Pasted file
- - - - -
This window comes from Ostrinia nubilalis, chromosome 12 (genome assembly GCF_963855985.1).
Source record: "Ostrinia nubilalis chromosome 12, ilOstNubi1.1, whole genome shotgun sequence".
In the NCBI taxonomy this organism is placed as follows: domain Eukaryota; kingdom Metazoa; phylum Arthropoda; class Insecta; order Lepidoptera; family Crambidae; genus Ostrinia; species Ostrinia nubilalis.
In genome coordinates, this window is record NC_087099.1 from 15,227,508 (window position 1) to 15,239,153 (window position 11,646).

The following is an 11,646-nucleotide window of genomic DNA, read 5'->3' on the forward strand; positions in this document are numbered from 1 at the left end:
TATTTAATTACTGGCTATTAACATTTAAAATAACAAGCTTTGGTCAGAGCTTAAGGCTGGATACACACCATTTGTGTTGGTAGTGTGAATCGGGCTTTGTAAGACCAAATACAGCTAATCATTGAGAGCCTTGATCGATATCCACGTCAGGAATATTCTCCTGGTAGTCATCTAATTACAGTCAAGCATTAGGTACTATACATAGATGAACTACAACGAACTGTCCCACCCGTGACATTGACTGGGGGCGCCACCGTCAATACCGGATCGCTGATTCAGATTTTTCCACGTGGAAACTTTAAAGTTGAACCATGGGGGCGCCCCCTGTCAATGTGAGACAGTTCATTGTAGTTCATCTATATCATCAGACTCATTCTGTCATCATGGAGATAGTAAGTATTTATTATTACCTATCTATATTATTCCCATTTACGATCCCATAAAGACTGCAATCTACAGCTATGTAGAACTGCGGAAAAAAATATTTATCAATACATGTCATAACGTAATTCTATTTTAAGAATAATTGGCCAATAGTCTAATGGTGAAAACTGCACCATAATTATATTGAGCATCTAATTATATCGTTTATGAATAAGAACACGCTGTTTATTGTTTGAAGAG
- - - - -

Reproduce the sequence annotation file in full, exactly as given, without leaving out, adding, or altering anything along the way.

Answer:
This window comes from Ostrinia nubilalis, chromosome 12 (genome assembly GCF_963855985.1).
Source record: "Ostrinia nubilalis chromosome 12, ilOstNubi1.1, whole genome shotgun sequence".
In the NCBI taxonomy this organism is placed as follows: domain Eukaryota; kingdom Metazoa; phylum Arthropoda; class Insecta; order Lepidoptera; family Crambidae; genus Ostrinia; species Ostrinia nubilalis.
In genome coordinates, this window is record NC_087099.1 from 15,227,508 (window position 1) to 15,239,153 (window position 11,646).

The following is an 11,646-nucleotide window of genomic DNA, read 5'->3' on the forward strand; positions in this document are numbered from 1 at the left end:
TATTTAATTACTGGCTATTAACATTTAAAATAACAAGCTTTGGTCAGAGCTTAAGGCTGGATACACACCATTTGTGTTGGTAGTGTGAATCGGGCTTTGTAAGACCAAATACAGCTAATCATTGAGAGCCTTGATCGATATCCACGTCAGGAATATTCTCCTGGTAGTCATCTAATTACAGTCAAGCATTAGGTACTATACATAGATGAACTACAACGAACTGTCCCACCCGTGACATTGACTGGGGGCGCCACCGTCAATACCGGATCGCTGATTCAGATTTTTCCACGTGGAAACTTTAAAGTTGAACCATGGGGGCGCCCCCTGTCAATGTGAGACAGTTCATTGTAGTTCATCTATATCATCAGACTCATTCTGTCATCATGGAGATAGTAAGTATTTATTATTACCTATCTATATTATTCCCATTTACGATCCCATAAAGACTGCAATCTACAGCTATGTAGAACTGCGGAAAAAAATATTTATCAATACATGTCATAACGTAATTCTATTTTAAGAATAATTGGCCAATAGTCTAATGGTGAAAACTGCACCATAATTATATTGAGCATCTAATTATATCGTTTATGAATAAGAACACGCTGTTTATTGTTTGAAGAG